When in Doubt, Revive Your Grout!

If your floor, backsplash, or tub surround is looking a little tired and outdated, the solution may be as simple as cleaning, reviving, or replacing the grout.

cleaning - replacing grout

Photo: lovingmyfloors.com

Tile has always been a popular choice for floors, walls, and other surfaces due to its durability and long life. In fact, it’s typically the grout that starts to fail or show its age before the tile itself, and when grout gets dirty or worn, the entire tile surface can appear old or tired-looking. The best way to breathe new life back into your tile is to restore your grout, and there are some very affordable ways to do so. Replacing tile can cost thousands of dollars, whereas the options we are going to discuss could run you less than a hundred!

Cleaning – In some cases, the grout might just be stained or dirty, particularly if you are dealing with a floor that gets a lot of traffic. There are plenty of grout and tile cleaners on the market, but hydrogen peroxide and baking soda may work just as well. Pour a little hydrogen peroxide onto the grout lines and use a grout brush to work it in for a few seconds. Then pour baking soda on top and brush your little heart out. Clean up with water after you have covered the entire area, and your tile and grout will look fresh and new.

Coloring – If the color of your grout is simply outdated or faded, you may want to use a grout colorant to make it look new again. Grout colorants are applied directly to your existing grout; the process is not difficult, but it is a little tedious and time-consuming. Keep in mind that this will work only if your grout is porous (like most grout) and your tile is nonporous. Sometimes colored silicone caulk is used where tile meets other materials such as hardwood or tubs; grout colorant will not work on these areas. Also, when choosing a grout color, stay away from white or light colors because they will inevitably get dirty and stained. If you choose a darker color, then you won’t have to worry so much about the grout getting stained from foot traffic.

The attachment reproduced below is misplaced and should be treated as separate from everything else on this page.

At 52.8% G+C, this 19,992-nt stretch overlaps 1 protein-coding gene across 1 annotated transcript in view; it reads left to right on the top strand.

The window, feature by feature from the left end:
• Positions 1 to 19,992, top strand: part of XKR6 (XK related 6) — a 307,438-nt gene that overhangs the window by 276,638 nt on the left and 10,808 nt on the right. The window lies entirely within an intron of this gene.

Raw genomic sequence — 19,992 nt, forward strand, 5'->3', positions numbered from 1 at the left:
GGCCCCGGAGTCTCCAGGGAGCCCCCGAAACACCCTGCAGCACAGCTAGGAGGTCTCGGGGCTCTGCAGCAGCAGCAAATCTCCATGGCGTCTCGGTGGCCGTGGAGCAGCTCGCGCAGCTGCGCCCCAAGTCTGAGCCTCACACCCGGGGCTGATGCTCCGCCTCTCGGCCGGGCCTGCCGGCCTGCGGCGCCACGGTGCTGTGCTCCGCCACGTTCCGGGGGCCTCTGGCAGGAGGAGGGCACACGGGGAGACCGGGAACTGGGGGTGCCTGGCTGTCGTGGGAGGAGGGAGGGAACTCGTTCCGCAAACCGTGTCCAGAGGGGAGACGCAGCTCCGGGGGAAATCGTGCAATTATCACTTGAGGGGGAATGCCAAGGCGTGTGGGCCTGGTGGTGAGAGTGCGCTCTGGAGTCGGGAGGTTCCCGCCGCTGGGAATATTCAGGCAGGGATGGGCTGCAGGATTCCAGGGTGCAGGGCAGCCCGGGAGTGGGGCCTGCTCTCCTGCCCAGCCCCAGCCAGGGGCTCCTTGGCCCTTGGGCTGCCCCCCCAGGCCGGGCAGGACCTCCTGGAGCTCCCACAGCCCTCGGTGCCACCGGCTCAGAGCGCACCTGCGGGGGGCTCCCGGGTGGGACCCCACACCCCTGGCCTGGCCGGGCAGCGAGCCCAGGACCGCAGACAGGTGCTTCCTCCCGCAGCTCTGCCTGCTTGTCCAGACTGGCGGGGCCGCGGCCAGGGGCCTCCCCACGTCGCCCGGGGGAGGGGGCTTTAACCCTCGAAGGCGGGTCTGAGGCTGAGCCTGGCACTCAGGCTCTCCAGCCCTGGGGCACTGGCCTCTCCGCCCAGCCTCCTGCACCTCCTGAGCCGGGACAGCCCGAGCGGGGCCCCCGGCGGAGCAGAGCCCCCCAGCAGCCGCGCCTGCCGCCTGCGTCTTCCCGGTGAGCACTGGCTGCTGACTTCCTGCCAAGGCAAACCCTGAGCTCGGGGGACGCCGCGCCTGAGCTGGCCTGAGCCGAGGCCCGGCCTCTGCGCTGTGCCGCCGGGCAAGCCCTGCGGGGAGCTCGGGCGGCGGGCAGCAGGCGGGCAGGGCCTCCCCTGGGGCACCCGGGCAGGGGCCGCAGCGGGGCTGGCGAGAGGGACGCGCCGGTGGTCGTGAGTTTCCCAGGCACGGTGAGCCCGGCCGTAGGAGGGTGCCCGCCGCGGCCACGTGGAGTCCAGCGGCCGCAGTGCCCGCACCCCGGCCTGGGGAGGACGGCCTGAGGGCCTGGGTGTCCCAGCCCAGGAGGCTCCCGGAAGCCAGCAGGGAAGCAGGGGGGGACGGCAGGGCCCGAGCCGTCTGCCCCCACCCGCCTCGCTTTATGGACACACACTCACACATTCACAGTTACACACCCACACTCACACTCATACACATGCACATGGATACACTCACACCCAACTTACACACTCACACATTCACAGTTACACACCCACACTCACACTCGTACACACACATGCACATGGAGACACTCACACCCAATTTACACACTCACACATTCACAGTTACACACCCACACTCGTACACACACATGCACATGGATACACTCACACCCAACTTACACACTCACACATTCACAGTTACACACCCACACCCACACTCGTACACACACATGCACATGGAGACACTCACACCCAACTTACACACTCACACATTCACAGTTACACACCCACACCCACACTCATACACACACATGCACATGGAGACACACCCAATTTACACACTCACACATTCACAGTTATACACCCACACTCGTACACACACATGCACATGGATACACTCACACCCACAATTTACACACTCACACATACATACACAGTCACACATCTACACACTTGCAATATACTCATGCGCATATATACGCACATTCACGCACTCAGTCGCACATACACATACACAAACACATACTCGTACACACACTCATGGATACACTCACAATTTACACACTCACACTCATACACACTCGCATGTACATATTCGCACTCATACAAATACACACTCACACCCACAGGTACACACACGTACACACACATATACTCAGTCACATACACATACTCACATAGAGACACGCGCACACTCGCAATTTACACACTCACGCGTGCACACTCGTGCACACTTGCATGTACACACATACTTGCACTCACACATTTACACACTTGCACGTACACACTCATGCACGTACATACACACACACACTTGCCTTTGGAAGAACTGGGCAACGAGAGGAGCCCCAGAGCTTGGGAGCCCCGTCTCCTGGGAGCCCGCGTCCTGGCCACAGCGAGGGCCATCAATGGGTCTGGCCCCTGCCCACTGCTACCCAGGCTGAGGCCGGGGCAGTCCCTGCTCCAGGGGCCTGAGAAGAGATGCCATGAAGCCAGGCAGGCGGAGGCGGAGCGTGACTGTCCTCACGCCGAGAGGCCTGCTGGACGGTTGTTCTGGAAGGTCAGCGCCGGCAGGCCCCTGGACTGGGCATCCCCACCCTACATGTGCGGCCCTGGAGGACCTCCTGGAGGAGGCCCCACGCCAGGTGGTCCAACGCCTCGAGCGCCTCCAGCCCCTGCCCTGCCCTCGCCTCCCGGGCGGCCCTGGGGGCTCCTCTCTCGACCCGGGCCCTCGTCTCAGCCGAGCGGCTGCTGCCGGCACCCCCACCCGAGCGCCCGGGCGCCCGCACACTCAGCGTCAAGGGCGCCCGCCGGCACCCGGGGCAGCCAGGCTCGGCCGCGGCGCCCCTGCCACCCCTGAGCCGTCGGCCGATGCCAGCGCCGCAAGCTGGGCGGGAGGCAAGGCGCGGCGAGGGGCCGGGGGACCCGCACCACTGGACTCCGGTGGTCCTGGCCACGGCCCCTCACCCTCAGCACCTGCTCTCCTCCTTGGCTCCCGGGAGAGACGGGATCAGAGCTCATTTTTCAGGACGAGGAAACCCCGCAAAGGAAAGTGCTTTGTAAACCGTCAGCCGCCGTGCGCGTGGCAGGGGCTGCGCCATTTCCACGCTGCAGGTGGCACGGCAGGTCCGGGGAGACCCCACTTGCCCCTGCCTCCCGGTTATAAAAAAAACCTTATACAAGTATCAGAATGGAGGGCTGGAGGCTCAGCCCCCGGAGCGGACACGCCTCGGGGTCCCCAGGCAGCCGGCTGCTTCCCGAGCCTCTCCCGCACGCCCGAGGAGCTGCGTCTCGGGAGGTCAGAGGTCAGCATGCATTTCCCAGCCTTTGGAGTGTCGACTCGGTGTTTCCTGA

Replacing – If your grout is chipping, cracking, or coming loose, you can actually get rid of it and replace it with fresh, new grout. This may seem like a daunting task at first, but the old adage “the right tool for the right job” certainly applies here. The HYDE Regrout Tool makes removing grout unbelievably easy. It removes both sanded and unsanded grout at a rate of about 1 inch per second, and works with grout lines up to 1/8 inch wide. If you have ever tried to use other grout removal tools, you know that they are frustrating and dangerous, and they can actually damage your tile. The HYDE Regrout Tool eliminates these problems—it’s very easy to use and surprisingly affordable as well. The carbide tips are able to get into tight, awkward places, and they are even safe to the touch when the tool is running. Again, once the grout is removed, consider replacing it with darker colors that will not show dirt.

Sealing – After you have cleaned, colored, or replaced your grout, be sure to use a grout sealant to protect it and make it easier to clean in the future. Grout sealants help keep your grout from getting stained, and they protect it from moisture and mildew. It is well worth the small investment of time and money to protect your hard work and your refreshed tile surface! So before you start tearing out your tile, look into giving your grout a facelift. There’s a good chance that fixing up the grout using these helpful tips will give you the same results as replacing your tile, for a fraction of the cost!

This post has been brought to you by HYDE®. Its facts and opinions are those of BobVila.com.